Matthew Brannon's stature in the art world has been rising based on his provocative pieces and installations. He asks viewers to contemplate the imagery that surrounds their daily life, particularly in a stimulating environment such as New York City, and balance the urban intensity with a creative tranquility. Mr. Brannon's work to be created for Juilliard will be representative of his innovative style. It will fuse art and design to create a piece that is sophisticated, novel, and introspective - hallmarks of The Juilliard School's tradition and philosophy.
In describing his work for Juilliard's June Noble Larkin Lobby, Mr. Brannon says, "My proposed artwork was made with the students of Julliard in mind. It is to serve as an intriguing transition from the streets of New York to the school inside. The artwork is a thirty-foot long wall piece consisting of a twenty-foot long ripple fold drape with my own custom printed fabric alongside a text piece in metallic relief which reads "last in the elevator, first out." The curtain hints both that something is being concealed and gestures toward a private space free of distraction. The text is a double entendre that offers not only a literal strategy to entering the nearby elevators but also advice that success often requires determination beyond immediate reward." Noting that discipline is a trademark of Juilliard,
Mr. Brannon goes on to say that he is creating a piece "...for students and professionals with talent, both intuitive and trained, participating in a practice that goes well beyond discipline alone."
Renowned for its performing arts education, the Juilliard's institutional philosophy aims to nurture the complete artist and human being in its students. The power of the visual arts to inspire and to foster creativity makes it a natural and desirable counterpart to that goal. Building upon the high level of artistic achievement fostered in the School, the selection of the emerging artist Matthew Brannon is testament to the visionary beliefs of both the jurists and the School.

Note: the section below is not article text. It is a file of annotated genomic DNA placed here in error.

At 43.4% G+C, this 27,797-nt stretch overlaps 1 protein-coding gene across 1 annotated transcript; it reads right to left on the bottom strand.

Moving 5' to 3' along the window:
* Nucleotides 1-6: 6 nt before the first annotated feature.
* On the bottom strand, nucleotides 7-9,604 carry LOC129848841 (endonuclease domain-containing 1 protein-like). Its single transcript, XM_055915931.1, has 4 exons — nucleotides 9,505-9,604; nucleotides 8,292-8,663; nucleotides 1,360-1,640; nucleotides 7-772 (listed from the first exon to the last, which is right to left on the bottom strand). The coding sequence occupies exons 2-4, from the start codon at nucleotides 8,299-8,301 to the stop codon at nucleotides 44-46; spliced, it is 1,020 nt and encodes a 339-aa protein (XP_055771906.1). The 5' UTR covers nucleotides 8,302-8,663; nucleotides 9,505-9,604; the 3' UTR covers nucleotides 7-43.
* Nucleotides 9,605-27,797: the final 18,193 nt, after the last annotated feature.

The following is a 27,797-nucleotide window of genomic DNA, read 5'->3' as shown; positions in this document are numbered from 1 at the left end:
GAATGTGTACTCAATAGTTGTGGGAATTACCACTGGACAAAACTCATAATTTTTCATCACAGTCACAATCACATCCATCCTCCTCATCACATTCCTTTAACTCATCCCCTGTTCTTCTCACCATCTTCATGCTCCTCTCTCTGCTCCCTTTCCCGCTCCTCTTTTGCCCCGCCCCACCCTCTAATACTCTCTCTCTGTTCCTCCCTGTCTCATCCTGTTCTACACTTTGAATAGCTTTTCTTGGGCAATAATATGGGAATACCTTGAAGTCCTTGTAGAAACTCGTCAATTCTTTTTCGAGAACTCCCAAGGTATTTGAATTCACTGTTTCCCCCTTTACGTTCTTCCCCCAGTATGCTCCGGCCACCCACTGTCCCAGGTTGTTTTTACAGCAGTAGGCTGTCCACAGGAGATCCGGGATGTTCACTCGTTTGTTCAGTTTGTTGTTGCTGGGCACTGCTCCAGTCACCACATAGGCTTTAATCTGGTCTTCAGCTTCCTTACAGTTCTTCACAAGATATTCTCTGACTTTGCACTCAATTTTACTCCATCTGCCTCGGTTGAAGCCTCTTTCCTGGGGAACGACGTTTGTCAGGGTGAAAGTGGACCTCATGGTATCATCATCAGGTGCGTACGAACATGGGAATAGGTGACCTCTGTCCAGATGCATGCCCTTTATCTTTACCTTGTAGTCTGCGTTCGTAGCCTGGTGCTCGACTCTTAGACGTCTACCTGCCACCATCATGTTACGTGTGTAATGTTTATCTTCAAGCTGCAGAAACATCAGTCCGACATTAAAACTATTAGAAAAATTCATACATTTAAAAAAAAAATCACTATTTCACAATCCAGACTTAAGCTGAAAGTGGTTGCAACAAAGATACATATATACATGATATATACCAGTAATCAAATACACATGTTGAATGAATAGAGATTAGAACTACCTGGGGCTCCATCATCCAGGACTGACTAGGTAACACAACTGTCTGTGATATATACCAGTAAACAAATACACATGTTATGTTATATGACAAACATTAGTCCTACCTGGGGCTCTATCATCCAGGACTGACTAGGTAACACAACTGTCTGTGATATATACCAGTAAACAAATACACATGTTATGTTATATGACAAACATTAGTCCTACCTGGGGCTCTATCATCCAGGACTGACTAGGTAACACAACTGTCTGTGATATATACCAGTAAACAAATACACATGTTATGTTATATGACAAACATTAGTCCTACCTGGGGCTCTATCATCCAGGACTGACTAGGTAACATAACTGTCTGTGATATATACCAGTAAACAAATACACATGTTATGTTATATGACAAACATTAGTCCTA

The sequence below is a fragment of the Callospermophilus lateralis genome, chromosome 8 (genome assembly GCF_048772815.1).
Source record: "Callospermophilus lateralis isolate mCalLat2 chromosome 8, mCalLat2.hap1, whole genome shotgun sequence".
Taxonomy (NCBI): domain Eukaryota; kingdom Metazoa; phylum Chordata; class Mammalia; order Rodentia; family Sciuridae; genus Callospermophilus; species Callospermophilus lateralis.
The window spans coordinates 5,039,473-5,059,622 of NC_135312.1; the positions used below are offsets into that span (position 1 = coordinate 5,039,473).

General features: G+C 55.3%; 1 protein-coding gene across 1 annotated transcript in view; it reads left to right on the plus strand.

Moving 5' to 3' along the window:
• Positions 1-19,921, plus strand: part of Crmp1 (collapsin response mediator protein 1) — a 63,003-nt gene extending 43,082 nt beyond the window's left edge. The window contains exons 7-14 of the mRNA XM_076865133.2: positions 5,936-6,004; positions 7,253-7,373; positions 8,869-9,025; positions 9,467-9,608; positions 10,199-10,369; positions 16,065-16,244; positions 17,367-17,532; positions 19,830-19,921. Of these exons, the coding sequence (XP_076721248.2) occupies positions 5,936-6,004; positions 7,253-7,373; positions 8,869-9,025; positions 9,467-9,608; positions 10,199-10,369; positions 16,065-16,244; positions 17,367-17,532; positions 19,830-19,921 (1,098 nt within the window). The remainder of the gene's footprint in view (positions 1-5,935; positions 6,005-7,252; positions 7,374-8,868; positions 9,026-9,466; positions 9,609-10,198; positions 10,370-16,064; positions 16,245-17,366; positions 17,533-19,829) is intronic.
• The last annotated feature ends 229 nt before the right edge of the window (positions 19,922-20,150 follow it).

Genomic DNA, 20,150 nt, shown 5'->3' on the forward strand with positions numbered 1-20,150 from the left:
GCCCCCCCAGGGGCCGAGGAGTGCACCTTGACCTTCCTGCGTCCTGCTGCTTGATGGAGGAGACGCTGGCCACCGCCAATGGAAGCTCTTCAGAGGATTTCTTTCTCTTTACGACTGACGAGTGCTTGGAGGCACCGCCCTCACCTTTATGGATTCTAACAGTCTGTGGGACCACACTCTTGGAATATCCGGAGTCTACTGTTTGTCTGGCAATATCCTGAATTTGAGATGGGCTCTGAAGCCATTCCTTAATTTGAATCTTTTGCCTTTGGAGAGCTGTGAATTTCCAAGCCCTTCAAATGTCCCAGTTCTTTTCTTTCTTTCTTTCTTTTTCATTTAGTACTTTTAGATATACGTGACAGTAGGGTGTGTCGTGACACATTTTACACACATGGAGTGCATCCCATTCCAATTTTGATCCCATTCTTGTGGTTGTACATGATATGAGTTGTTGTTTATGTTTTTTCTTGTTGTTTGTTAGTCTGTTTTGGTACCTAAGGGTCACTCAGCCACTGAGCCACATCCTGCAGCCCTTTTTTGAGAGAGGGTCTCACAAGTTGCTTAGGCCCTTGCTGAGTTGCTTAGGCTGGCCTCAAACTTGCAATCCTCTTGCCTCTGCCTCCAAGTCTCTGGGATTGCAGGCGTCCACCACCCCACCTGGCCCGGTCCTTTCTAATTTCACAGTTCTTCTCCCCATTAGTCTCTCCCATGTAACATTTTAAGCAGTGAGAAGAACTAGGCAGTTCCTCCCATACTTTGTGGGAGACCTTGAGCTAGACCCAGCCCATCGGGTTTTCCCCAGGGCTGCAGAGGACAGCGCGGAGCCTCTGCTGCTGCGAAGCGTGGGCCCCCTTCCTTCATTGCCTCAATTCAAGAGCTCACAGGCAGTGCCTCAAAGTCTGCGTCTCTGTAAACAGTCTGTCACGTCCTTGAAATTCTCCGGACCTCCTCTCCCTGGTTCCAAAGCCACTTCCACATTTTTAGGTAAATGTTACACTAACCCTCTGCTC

There is a tradition of tying the performance and visual arts at Juilliard and Lincoln Center as a whole. Large scale works by major artists were commissioned or placed throughout Lincoln Center when it was built almost exactly fifty years ago. Many have been relocated to accommodate the two-year construction phase. Coinciding with the building wide renovation, Juilliard sees this time as an opportune moment to invite the visual art community into the School once again, and join talents with its artists in music, dance and drama.
Mr. Brannon's new work will join one especially important piece that has just returned to its Juilliard location, Louise Nevelson's Nightsphere-Light (1969). Typical of her black-painted works of that period, its non-objective shapes are arranged with a rhythmic repetition in multiple panels. In 2000, it was chosen as one of five examples of her work to grace a set of U.S. Postal Service stamps. In addition, Juilliard's teaching studios and offices house any number of paintings, and a bronze relief of founder Augustus Juilliard created by early-20th century sculptor Chester Beach, who also was known for his commemorative medals and coins.